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anyone making $450,000 or higher and they expected that the tax conversation would be done for 2012 and that they would begin going into 2013 with the conversation over spending cuts. however, that press conference where he basically said it's not going to be on the backs of seniors and we need more revenue suggested that the president is going to seek loopholes closed, exemptions closed in the tax code and possibly further tax increases for more revenue. and my sources are telling me that that changed the outlook and the conversation. that the house believed this was the end of the tax debate. they would move to the spending cuts in the new year. now he says he wants more taxes. they say why would we give on that knowing the president is going to be pushing for higher taxes. how will we explain that. the house is not likely to vote on anything related to the fiscal cliff tonight. obviously we are going over the fiscal cliff. we go over regardless.
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the main point here is that this bill did not solve anything as far as the debt is concerned. you know, the democrats have said to me today look, we've already put cuts in. now, yes, they agreed to spending cuts in 2011 as you know over a ten-year period. but those cuts have not occurred yet. these are cuts over ten years that really very few people believe will actually happen. there are also cuts of projected increases. so so far we haven't seen any cuts to spending. we're only seeing expectations and conversations of cuts of projected increases in spending. >> right. >> it certainly feels we've got a way to go. >> that's where the republicans have the leverage, the debt ceiling. >> exactly. >> and this is going to be another fight over and over again. >> what we heard from mitch mcconnell earlier today was let's get a vote on the tax portion of this agreement and then they can worry about the spending cuts. and i think it's all pretty clear that they're waiting for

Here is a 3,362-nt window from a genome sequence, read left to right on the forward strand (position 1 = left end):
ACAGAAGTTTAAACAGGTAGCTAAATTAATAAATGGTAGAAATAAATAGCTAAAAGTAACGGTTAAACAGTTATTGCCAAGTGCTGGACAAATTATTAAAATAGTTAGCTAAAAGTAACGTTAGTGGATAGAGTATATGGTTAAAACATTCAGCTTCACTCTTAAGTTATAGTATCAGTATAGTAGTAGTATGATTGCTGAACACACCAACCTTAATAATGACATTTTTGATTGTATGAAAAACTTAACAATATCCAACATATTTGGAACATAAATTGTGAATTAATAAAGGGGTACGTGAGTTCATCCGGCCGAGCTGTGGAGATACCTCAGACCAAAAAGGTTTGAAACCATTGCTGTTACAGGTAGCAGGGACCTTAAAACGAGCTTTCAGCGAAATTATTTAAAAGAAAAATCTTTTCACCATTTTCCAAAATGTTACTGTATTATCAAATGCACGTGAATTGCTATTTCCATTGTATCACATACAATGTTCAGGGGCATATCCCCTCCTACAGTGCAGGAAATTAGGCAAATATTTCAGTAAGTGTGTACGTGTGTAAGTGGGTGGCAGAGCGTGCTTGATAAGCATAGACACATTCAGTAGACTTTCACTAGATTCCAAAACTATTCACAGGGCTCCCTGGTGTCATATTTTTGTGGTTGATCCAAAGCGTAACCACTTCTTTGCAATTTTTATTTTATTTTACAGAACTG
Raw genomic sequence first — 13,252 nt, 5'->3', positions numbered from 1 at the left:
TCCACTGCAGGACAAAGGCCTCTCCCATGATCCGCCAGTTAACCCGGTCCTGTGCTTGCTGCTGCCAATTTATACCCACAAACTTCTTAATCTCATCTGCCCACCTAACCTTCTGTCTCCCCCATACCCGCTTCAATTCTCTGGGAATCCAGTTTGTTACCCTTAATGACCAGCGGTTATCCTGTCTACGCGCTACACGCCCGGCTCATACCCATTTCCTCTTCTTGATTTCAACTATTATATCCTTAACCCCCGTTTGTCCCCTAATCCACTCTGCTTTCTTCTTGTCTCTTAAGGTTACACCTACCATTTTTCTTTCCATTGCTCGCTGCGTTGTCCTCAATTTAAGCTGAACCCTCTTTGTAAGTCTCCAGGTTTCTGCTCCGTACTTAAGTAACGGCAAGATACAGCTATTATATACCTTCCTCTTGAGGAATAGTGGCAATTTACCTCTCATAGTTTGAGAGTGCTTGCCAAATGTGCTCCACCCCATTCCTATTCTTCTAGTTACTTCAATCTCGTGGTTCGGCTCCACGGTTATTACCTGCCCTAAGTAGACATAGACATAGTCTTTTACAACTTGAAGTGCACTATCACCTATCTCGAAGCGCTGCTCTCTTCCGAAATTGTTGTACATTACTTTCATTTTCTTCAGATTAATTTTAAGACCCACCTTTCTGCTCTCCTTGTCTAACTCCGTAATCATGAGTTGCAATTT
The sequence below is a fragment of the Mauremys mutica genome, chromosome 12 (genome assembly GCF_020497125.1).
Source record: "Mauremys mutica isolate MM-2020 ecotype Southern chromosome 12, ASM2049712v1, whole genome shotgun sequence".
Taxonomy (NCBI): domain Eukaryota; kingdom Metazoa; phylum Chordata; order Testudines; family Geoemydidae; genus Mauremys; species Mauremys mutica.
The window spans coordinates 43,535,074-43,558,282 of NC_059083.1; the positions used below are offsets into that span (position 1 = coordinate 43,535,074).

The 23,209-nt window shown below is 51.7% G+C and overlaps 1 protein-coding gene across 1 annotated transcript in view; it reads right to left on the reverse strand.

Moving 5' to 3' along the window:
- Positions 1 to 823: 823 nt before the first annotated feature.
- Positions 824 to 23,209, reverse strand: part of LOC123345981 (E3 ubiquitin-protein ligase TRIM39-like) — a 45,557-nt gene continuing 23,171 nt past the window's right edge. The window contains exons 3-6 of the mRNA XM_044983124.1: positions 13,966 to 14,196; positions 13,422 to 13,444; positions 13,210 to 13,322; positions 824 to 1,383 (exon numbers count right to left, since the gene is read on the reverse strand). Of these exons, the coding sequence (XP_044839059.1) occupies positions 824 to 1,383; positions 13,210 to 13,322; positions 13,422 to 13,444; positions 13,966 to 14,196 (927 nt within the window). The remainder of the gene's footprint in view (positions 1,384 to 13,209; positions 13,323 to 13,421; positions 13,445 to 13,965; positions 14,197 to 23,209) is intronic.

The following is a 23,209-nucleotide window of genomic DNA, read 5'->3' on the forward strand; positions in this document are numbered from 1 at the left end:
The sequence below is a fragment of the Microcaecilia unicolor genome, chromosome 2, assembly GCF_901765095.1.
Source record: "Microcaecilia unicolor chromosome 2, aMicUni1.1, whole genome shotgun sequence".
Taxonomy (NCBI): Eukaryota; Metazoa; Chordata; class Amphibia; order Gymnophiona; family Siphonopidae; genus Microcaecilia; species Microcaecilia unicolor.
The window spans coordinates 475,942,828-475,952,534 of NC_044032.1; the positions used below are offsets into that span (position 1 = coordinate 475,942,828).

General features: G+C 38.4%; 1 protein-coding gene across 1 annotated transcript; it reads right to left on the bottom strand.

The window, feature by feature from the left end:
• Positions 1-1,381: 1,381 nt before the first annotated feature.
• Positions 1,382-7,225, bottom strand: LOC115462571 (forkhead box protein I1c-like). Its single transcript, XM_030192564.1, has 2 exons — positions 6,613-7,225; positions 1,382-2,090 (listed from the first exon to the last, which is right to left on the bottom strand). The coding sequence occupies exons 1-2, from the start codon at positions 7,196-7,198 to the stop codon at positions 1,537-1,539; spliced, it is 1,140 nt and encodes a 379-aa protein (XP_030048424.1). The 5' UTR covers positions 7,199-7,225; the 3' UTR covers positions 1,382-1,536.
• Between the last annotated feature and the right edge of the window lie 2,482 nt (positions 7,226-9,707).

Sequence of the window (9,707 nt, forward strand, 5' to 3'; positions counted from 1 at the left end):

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that debt ceiling limit to be hit in march. that's why they want the delay of the sequestration until that time. that that's when they can talk about meaningful cuts at that time. don't you agree? >> absolutely, bill. but the problem is then the president came out in that press conference and suggested that during that conversation around the debt ceiling, he is going to seek even higher taxes or certainly higher revenue from changes in the tax code. and that's what apparently according to my sources infuriated certain republicans. and they basically said why would i agree to this when this is only the beginning of more talk of higher taxes to support further spending going forward? and that's really what turned many people off, and they said no vote tonight. we go over the cliff and we'll have to deal with this alongside the debt ceiling debate. which makes everything more difficult for the economy and the markets. what i'm surprised about, bill, is that we are not hearing more of a upset from the democrats